:: Title :: Interview with Albert Glenny and Leonard Bechet about sporting life costumes, segregation, and opportunities for people of color in New Orleans
:: Genre :: interview, spoken
:: Performers & Instruments ::
Bechet, Leonard [vocal]
Glenny, Albert [vocal]
Lomax, Alan
:: Setting :: At the home of Albert Glenny, 1315 St. Anthony St.
:: Location :: New Orleans (Orleans Parish), Louisiana (United States)
:: Language :: English
:: Culture :: Southern U.S., African American, Louisiana Creole, New Orleans
:: Session :: Albert Glenny and Leonard Bechet 4/49
:: Date :: 4/4-4/14, 1949
:: Reference Information :: T995.0, Track 5 (00:11:06)
:: Original Format :: Reel to Reel
:: Session Notes ::
1 - Interviews with Albert Glenny and Dr. Leonard Bechet. Albert Glenny (1870-1958) was a member of Buddy Bolden?s marching band (c. 1900) and played string bass with the bands of Kid Rena, Big Eye Louis Nelson, John Robichaux, and the Depression-era WPA Brass Band and ERA Orchestra. The box of the recording tape bears this description: ?79, spry old gentleman, spots and freckles, eyebrows gone, toothless, his memory slow, eyes blurry and red, the slightly clawed fingers, clean, poor clothes, broken but polished shoes, quiet old fellow, looks 60.? Dr. Bechet was a trombonist, dentist, and older brother of renowned clarinetist Sidney Bechet. He led the Silver Bells Brass Band, featuring Sidney, until World War I and was a member of the Young Superior Brass Band in the 1920s. (See Lomax's interviews with Bechet with Glenny.) [Source: Editor]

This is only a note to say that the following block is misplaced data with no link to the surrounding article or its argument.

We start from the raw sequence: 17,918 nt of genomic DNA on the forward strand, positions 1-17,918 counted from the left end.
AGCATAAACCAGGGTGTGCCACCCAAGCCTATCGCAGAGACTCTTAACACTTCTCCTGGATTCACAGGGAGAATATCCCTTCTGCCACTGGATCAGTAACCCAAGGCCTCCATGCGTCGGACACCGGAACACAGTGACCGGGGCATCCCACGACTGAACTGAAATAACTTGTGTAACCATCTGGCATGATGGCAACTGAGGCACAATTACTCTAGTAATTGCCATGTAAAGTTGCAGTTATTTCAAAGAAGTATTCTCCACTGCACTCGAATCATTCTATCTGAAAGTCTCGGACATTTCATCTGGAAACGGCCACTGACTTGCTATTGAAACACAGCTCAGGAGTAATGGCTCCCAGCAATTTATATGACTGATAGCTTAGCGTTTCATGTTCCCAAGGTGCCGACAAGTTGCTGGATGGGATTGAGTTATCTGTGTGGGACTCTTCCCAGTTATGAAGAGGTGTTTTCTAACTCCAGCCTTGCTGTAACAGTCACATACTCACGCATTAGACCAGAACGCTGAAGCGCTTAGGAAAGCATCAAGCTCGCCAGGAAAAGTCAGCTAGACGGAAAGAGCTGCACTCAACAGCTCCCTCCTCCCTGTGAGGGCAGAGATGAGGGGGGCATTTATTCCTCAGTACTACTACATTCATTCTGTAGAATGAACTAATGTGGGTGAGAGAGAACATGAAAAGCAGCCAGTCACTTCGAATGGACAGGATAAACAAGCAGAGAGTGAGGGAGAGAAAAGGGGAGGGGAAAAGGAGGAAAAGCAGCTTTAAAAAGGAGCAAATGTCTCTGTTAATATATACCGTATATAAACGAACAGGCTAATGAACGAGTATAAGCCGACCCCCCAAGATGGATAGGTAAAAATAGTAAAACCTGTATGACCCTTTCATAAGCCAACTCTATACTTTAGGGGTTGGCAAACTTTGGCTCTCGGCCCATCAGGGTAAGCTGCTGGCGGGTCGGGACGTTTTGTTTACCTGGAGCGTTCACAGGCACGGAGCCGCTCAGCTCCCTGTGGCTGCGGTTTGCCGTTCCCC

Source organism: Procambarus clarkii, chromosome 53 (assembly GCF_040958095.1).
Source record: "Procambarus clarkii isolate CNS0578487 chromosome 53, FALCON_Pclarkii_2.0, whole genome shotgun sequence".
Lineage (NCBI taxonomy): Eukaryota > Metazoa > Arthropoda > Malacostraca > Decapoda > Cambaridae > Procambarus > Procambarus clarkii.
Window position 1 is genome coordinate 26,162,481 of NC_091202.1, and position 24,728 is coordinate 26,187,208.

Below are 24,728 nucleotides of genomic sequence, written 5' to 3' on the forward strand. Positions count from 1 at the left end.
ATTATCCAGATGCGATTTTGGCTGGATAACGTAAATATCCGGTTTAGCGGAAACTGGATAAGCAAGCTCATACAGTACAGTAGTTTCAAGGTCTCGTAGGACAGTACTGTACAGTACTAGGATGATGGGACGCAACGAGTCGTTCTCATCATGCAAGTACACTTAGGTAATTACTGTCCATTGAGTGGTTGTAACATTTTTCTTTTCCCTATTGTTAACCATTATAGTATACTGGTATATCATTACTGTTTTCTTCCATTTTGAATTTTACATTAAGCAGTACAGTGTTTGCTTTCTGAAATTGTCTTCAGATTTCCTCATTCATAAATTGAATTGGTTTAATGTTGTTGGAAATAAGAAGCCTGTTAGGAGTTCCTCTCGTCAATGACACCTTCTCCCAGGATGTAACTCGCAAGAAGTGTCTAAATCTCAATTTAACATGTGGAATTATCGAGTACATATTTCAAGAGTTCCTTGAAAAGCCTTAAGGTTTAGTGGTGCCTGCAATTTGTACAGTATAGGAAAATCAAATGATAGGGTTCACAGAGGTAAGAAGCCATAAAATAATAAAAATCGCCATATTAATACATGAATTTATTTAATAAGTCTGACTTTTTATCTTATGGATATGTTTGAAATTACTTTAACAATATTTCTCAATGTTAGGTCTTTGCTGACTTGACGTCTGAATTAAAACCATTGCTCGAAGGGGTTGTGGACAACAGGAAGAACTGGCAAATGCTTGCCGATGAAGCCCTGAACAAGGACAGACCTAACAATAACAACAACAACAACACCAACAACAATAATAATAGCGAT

:: Recording Notes ::
0 - Discussion of the outfits of the sporting characters in Storyville and the rise of segregation in New Orleans. Around the turn of the century, Bechet says, there was "a better understanding" between the races. Bechet and Glenny recall the trades (such as bricklaying) that were available to people of color in New Orleans. Lomax asks Glenny and Bechet why there were so many musicians in New Orleans; Glenny says that the early players were all black, though the "white boys can play now!" They were taught, they say, by Big Eye Louis and Freddie Keppard. Bechet says that Manuel Perez was responsible for Las Vegas. [Source: Editor]
:: Collection :: New Orleans Jazz Interviews 1949

 

 

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